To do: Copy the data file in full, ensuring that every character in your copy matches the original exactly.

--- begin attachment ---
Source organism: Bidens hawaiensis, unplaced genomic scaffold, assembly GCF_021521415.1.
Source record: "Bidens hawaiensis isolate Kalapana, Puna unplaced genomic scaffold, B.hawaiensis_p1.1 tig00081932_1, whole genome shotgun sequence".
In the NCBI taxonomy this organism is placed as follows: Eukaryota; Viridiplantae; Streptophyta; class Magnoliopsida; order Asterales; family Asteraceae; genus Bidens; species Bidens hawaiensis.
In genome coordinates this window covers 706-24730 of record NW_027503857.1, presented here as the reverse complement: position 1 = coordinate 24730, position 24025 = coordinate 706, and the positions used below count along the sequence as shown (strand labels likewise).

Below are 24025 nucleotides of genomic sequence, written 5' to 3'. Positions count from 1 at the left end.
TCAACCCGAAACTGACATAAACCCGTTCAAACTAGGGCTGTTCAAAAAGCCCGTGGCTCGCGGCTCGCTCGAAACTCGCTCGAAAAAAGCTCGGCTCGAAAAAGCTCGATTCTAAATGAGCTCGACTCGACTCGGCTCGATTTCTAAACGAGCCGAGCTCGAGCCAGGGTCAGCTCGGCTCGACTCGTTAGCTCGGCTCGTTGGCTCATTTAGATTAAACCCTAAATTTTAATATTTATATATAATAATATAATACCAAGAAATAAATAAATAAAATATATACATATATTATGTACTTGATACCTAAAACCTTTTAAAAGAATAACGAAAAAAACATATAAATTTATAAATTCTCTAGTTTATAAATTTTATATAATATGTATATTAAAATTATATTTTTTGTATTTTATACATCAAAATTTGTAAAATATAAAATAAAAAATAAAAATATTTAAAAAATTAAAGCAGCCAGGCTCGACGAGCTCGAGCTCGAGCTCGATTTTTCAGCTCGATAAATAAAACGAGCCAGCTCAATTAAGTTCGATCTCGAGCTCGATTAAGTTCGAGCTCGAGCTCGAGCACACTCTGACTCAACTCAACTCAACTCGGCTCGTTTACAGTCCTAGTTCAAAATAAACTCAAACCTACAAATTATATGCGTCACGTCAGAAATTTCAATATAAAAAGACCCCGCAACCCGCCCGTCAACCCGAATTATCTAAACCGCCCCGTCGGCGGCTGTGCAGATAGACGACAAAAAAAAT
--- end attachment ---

Source organism: Bidens hawaiensis, unplaced genomic scaffold, assembly GCF_021521415.1.
Source record: "Bidens hawaiensis isolate Kalapana, Puna unplaced genomic scaffold, B.hawaiensis_p1.1 tig00081932_1, whole genome shotgun sequence".
In the NCBI taxonomy this organism is placed as follows: Eukaryota; Viridiplantae; Streptophyta; class Magnoliopsida; order Asterales; family Asteraceae; genus Bidens; species Bidens hawaiensis.
In genome coordinates this window covers 706-24730 of record NW_027503857.1, presented here as the reverse complement: position 1 = coordinate 24730, position 24025 = coordinate 706, and the positions used below count along the sequence as shown (strand labels likewise).

Below are 24025 nucleotides of genomic sequence, written 5' to 3'. Positions count from 1 at the left end.
TCAACCCGAAACTGACATAAACCCGTTCAAACTAGGGCTGTTCAAAAAGCCCGTGGCTCGCGGCTCGCTCGAAACTCGCTCGAAAAAAGCTCGGCTCGAAAAAGCTCGATTCTAAATGAGCTCGACTCGACTCGGCTCGATTTCTAAACGAGCCGAGCTCGAGCCAGGGTCAGCTCGGCTCGACTCGTTAGCTCGGCTCGTTGGCTCATTTAGATTAAACCCTAAATTTTAATATTTATATATAATAATATAATACCAAGAAATAAATAAATAAAATATATACATATATTATGTACTTGATACCTAAAACCTTTTAAAAGAATAACGAAAAAAACATATAAATTTATAAATTCTCTAGTTTATAAATTTTATATAATATGTATATTAAAATTATATTTTTTGTATTTTATACATCAAAATTTGTAAAATATAAAATAAAAAATAAAAATATTTAAAAAATTAAAGCAGCCAGGCTCGACGAGCTCGAGCTCGAGCTCGATTTTTCAGCTCGATAAATAAAACGAGCCAGCTCAATTAAGTTCGATCTCGAGCTCGATTAAGTTCGAGCTCGAGCTCGAGCACACTCTGACTCAACTCAACTCAACTCGGCTCGTTTACAGTCCTAGTTCAAAATAAACTCAAACCTACAAATTATATGCGTCACGTCAGAAATTTCAATATAAAAAGACCCCGCAACCCGCCCGTCAACCCGAATTATCTAAACCGCCCCGTCGGCGGCTGTGCAGATAGACGACAAAAAAAAT